Contractors will be judged on sustainability and diversity targets in procurement change-up

Build UK’s latest set of questions for contractor pre-qualification has been updated to include sustainability and diversity requirements.

The construction body released the latest edition of its Common Assessment Standard (CAS) yesterday.

Pre-qualification questionnaires are usually used by clients to assess the suitability of prospective bidders. They are specifially recommended for use by all public bodies. They can also be used by main contractors when letting subcontracts. The likes of Balfour Beatty, Mace, Skanska and Costain have all committed to using these questionnaires as part of their supply chain procurement.

Traditionally, the questionnaires have been used to determine whether a contractor has the capacity to fulfil work that it is bidding for. This typically includes questions relating to staff numbers and financial health.

The updated pre-qualification questionnaire also requires contractors to provide details of their cyber-security measures. The first edition of the CAS was published in 2019 and is reviewed annually. The latest edition is known as Version 3.

Build UK put the updated questionnaire together in collaboration with the Civil Engineering Contractors Association (CECA) and the Electrical Contractors’ Association (ECA).

ECA director of CSR Paul Reeve said: “These latest revisions to the Common Assessment Standard reflect important industry developments, such as the need for enhanced cyber-security, the drive towards greater sustainability and improving diversity in construction.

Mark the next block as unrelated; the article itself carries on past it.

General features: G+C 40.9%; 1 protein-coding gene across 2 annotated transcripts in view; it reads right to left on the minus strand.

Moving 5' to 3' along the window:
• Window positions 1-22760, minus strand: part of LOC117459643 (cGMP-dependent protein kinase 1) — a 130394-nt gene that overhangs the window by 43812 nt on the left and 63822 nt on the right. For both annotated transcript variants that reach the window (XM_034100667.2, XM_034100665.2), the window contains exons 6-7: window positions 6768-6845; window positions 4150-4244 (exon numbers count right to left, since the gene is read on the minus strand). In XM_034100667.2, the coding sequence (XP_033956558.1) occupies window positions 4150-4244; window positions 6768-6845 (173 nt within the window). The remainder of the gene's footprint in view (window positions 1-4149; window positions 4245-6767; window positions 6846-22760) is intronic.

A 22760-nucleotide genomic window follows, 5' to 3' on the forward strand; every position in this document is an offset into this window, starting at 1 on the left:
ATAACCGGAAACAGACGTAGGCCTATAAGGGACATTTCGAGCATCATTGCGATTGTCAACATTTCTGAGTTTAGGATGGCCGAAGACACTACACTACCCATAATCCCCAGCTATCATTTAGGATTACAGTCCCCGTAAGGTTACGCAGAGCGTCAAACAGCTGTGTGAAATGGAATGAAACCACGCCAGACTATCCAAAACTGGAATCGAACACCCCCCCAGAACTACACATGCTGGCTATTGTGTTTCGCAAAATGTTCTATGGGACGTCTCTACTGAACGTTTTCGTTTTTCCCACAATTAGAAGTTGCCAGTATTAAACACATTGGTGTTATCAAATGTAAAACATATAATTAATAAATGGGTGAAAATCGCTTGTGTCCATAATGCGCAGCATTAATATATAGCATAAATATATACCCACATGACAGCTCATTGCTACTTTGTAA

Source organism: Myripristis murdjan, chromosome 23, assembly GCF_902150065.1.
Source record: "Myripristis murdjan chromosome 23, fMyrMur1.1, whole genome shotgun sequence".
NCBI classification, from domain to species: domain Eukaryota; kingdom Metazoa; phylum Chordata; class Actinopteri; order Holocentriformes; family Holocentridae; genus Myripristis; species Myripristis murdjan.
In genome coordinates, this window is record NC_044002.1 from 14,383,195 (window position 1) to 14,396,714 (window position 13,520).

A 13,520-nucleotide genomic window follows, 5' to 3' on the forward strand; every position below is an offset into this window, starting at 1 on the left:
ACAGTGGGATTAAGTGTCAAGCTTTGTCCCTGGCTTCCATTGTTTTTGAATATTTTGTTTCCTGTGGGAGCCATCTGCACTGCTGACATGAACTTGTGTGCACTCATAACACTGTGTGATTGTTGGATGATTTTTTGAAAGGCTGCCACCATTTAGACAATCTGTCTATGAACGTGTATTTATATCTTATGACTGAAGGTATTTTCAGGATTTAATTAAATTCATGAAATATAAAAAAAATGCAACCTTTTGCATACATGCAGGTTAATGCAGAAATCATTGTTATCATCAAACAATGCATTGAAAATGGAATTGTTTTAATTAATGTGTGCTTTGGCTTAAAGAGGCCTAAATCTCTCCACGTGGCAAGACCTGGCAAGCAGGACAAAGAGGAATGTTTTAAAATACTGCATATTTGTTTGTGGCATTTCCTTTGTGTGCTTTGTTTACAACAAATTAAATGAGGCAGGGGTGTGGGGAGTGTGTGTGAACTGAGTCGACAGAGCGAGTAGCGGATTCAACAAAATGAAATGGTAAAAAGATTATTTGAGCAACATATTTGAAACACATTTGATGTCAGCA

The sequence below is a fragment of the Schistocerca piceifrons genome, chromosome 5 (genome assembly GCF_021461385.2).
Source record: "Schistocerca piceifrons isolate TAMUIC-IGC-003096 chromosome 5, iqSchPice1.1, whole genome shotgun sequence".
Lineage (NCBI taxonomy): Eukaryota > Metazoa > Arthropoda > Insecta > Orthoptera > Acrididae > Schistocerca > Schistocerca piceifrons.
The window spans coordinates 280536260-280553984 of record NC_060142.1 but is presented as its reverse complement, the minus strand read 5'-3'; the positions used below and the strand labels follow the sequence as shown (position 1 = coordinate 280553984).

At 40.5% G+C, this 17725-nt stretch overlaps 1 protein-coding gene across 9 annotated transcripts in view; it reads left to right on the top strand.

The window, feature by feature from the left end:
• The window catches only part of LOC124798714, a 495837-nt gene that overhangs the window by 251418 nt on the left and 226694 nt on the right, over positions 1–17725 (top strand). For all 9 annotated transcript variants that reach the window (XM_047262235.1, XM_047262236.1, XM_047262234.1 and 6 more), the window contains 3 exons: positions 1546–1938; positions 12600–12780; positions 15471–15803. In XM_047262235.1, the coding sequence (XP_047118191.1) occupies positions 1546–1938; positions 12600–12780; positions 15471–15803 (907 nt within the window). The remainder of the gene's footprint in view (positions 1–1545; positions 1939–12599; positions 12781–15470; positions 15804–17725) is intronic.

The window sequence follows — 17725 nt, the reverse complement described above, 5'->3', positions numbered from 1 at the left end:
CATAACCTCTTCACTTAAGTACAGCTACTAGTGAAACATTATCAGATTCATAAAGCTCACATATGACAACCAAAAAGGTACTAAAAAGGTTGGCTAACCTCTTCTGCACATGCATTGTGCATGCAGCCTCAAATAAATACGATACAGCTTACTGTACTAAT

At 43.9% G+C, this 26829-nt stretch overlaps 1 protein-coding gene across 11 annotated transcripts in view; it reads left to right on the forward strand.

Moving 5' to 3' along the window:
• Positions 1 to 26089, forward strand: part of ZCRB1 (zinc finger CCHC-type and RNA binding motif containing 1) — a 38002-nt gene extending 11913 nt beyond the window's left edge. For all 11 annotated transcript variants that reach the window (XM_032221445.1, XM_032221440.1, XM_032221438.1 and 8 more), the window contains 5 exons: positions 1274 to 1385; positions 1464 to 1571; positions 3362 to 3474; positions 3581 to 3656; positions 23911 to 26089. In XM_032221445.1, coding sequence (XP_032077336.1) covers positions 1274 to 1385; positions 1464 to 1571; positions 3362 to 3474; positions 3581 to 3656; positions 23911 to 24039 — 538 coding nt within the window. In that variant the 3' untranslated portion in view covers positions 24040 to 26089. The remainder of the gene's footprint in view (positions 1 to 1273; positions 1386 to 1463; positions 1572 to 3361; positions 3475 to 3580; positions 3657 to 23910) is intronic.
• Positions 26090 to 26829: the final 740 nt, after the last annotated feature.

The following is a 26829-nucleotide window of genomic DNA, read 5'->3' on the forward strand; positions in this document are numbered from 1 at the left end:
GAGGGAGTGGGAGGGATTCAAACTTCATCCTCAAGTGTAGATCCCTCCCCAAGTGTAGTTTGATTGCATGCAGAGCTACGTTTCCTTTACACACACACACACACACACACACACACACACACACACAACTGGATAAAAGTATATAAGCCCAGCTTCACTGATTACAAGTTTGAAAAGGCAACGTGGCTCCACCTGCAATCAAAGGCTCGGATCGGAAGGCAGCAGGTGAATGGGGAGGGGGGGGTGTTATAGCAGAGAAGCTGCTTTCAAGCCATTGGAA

“Version 3 will provide contractors and clients with the essential PQ [pre-qualification] assurance they need from their supply chain, whilst ensuring it remains suitable and proportionate to small and micro suppliers,” he added.

CECA chief executive Alasdair Reisner said the CAS would “reduc[e] bureaucracy in both public and private-sector procurement”.

“Agreed industry standards will be beneficial for both clients and contractors, and will deliver beneficial outcomes for UK taxpayers, as the industry seeks to build back better in the months and years ahead,” he added.

Last year, the scheme was revamped to require suppliers to obtain just one pre-qualification certification before tendering for work. Previously, different clients needed different pre-qualifications, which Build UK estimated cost the industry up to £1bn.

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